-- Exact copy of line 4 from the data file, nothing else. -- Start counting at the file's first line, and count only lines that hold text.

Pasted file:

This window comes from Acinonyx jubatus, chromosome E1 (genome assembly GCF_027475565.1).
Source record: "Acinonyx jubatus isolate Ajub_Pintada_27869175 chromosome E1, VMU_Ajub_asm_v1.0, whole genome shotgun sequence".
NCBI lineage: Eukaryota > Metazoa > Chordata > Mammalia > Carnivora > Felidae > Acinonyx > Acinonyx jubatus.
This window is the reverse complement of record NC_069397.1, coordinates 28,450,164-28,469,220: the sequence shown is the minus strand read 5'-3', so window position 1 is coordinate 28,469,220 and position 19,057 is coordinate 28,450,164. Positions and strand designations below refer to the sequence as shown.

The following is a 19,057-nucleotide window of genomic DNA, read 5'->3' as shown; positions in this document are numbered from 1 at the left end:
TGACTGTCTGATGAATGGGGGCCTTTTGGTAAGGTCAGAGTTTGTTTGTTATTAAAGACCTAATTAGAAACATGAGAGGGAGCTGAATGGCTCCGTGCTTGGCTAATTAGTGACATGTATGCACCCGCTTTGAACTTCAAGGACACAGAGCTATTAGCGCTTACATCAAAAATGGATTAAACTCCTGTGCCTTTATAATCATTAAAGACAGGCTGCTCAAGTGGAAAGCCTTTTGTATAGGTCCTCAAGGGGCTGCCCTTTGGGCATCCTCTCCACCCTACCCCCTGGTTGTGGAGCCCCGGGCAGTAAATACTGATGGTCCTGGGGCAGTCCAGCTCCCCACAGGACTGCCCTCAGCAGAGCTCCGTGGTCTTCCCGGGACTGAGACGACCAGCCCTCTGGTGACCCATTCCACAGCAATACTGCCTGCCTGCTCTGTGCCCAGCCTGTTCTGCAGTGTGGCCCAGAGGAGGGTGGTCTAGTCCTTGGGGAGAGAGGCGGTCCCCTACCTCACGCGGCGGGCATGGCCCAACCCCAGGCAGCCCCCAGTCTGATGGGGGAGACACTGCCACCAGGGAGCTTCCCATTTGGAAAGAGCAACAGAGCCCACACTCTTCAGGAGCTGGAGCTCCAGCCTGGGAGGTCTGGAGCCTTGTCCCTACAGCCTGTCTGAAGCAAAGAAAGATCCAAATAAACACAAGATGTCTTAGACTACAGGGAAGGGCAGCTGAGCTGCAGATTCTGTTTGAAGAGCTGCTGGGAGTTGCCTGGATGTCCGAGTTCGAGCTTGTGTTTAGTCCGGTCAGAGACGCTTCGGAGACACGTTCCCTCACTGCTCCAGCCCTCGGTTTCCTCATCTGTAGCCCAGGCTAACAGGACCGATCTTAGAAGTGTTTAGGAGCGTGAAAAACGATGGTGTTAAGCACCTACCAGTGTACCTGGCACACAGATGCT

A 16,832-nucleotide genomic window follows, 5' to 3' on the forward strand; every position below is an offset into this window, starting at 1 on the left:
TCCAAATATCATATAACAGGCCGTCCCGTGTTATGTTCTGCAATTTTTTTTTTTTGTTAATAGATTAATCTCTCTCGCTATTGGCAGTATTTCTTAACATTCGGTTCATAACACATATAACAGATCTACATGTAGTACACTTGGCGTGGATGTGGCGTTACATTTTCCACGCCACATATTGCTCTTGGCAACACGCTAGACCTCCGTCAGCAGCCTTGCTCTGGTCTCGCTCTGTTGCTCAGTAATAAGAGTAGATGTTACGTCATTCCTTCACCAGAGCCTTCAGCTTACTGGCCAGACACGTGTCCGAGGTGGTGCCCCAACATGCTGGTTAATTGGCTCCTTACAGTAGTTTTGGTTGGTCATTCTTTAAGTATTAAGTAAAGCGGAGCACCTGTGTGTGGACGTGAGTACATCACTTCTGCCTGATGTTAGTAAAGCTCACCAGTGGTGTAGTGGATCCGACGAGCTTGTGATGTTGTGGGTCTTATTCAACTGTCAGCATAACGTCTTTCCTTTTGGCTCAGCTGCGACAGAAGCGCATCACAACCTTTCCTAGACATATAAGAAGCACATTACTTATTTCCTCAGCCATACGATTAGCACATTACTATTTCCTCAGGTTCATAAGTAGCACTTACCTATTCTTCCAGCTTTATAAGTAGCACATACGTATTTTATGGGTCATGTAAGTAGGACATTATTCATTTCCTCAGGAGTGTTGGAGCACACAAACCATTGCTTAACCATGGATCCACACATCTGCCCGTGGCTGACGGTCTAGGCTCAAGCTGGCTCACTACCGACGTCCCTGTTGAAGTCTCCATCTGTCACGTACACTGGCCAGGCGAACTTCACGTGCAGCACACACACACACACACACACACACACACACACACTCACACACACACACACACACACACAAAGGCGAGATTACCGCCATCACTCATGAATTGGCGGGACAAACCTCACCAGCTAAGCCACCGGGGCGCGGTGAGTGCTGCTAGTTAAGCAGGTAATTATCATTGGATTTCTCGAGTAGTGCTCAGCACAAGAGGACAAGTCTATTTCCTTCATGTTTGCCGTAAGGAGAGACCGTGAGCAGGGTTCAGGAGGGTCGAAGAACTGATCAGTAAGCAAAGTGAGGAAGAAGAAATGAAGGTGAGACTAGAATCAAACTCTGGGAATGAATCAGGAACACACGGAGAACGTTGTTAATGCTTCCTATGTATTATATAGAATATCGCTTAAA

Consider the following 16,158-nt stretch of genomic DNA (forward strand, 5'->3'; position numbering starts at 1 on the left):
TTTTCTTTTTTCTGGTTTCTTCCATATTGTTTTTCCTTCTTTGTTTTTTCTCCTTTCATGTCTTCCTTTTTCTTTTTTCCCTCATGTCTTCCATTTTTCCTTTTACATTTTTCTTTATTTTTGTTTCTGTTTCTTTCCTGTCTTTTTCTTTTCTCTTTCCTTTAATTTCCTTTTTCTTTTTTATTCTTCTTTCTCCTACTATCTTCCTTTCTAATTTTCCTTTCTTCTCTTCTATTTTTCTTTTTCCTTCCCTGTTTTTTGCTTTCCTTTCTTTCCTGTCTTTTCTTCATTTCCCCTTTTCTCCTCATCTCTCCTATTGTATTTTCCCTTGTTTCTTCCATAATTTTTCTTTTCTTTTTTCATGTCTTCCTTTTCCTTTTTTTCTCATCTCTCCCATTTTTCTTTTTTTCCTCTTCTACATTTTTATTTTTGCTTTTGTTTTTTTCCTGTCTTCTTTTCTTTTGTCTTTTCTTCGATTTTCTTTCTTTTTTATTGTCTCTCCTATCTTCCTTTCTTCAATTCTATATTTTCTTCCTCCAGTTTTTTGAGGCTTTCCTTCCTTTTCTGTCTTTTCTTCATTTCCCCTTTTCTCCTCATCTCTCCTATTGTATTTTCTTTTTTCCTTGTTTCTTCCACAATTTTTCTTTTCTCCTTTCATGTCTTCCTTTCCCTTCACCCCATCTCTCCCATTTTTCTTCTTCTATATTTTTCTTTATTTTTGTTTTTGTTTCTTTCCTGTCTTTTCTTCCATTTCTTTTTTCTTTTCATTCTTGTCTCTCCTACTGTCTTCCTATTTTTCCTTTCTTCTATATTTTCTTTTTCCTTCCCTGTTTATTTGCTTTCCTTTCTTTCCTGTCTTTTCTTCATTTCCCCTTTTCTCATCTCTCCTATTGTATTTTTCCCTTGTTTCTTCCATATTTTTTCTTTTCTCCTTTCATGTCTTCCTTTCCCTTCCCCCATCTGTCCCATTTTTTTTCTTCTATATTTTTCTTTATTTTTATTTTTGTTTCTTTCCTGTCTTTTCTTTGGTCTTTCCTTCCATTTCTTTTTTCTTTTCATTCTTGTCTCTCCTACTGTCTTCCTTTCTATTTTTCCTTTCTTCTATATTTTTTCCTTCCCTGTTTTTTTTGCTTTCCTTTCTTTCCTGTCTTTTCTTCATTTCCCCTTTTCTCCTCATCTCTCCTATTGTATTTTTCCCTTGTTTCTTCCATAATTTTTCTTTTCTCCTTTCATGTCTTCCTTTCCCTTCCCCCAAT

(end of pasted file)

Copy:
This window is the reverse complement of record NC_069397.1, coordinates 28,450,164-28,469,220: the sequence shown is the minus strand read 5'-3', so window position 1 is coordinate 28,469,220 and position 19,057 is coordinate 28,450,164. Positions and strand designations below refer to the sequence as shown.